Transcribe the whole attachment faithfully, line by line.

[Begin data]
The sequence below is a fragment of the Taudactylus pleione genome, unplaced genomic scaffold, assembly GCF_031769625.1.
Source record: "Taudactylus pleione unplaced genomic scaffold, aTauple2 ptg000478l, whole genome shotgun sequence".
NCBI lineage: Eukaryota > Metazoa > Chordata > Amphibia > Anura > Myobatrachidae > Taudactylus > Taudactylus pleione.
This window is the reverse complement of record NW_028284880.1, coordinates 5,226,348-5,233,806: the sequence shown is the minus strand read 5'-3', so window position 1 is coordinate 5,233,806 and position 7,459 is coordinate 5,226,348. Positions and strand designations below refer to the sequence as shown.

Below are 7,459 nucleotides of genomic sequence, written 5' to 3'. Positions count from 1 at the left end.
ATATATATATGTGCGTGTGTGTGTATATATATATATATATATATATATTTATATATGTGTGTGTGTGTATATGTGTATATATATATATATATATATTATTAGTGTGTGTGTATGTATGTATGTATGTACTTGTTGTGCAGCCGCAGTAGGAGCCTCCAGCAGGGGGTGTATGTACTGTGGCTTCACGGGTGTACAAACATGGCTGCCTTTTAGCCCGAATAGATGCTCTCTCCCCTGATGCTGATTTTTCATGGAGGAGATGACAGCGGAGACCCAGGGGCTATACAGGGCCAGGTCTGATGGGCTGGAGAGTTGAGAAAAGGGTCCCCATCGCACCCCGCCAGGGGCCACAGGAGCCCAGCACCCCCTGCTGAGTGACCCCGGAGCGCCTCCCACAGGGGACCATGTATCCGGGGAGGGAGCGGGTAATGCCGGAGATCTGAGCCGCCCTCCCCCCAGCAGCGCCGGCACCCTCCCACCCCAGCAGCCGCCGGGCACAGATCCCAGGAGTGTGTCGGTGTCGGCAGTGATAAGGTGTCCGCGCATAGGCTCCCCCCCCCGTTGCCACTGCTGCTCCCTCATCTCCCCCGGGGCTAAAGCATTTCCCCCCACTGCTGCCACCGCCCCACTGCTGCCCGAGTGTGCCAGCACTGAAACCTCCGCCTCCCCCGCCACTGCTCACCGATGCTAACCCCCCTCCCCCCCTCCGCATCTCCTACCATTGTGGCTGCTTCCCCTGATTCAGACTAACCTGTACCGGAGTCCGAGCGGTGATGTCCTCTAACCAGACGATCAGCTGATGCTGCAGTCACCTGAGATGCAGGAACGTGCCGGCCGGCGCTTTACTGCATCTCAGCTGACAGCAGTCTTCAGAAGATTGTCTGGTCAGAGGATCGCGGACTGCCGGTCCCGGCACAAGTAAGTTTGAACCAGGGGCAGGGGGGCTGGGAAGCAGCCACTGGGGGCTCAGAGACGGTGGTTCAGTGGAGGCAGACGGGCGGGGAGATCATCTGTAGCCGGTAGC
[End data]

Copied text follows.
The sequence below is a fragment of the Taudactylus pleione genome, unplaced genomic scaffold, assembly GCF_031769625.1.
Source record: "Taudactylus pleione unplaced genomic scaffold, aTauple2 ptg000478l, whole genome shotgun sequence".
NCBI lineage: Eukaryota > Metazoa > Chordata > Amphibia > Anura > Myobatrachidae > Taudactylus > Taudactylus pleione.
This window is the reverse complement of record NW_028284880.1, coordinates 5,226,348-5,233,806: the sequence shown is the minus strand read 5'-3', so window position 1 is coordinate 5,233,806 and position 7,459 is coordinate 5,226,348. Positions and strand designations below refer to the sequence as shown.

Below are 7,459 nucleotides of genomic sequence, written 5' to 3'. Positions count from 1 at the left end.
ATATATATATGTGCGTGTGTGTGTATATATATATATATATATATATATTTATATATGTGTGTGTGTGTATATGTGTATATATATATATATATATATTATTAGTGTGTGTGTATGTATGTATGTATGTACTTGTTGTGCAGCCGCAGTAGGAGCCTCCAGCAGGGGGTGTATGTACTGTGGCTTCACGGGTGTACAAACATGGCTGCCTTTTAGCCCGAATAGATGCTCTCTCCCCTGATGCTGATTTTTCATGGAGGAGATGACAGCGGAGACCCAGGGGCTATACAGGGCCAGGTCTGATGGGCTGGAGAGTTGAGAAAAGGGTCCCCATCGCACCCCGCCAGGGGCCACAGGAGCCCAGCACCCCCTGCTGAGTGACCCCGGAGCGCCTCCCACAGGGGACCATGTATCCGGGGAGGGAGCGGGTAATGCCGGAGATCTGAGCCGCCCTCCCCCCAGCAGCGCCGGCACCCTCCCACCCCAGCAGCCGCCGGGCACAGATCCCAGGAGTGTGTCGGTGTCGGCAGTGATAAGGTGTCCGCGCATAGGCTCCCCCCCCCGTTGCCACTGCTGCTCCCTCATCTCCCCCGGGGCTAAAGCATTTCCCCCCACTGCTGCCACCGCCCCACTGCTGCCCGAGTGTGCCAGCACTGAAACCTCCGCCTCCCCCGCCACTGCTCACCGATGCTAACCCCCCTCCCCCCCTCCGCATCTCCTACCATTGTGGCTGCTTCCCCTGATTCAGACTAACCTGTACCGGAGTCCGAGCGGTGATGTCCTCTAACCAGACGATCAGCTGATGCTGCAGTCACCTGAGATGCAGGAACGTGCCGGCCGGCGCTTTACTGCATCTCAGCTGACAGCAGTCTTCAGAAGATTGTCTGGTCAGAGGATCGCGGACTGCCGGTCCCGGCACAAGTAAGTTTGAACCAGGGGCAGGGGGGCTGGGAAGCAGCCACTGGGGGCTCAGAGACGGTGGTTCAGTGGAGGCAGACGGGCGGGGAGATCATCTGTAGCCGGTAGC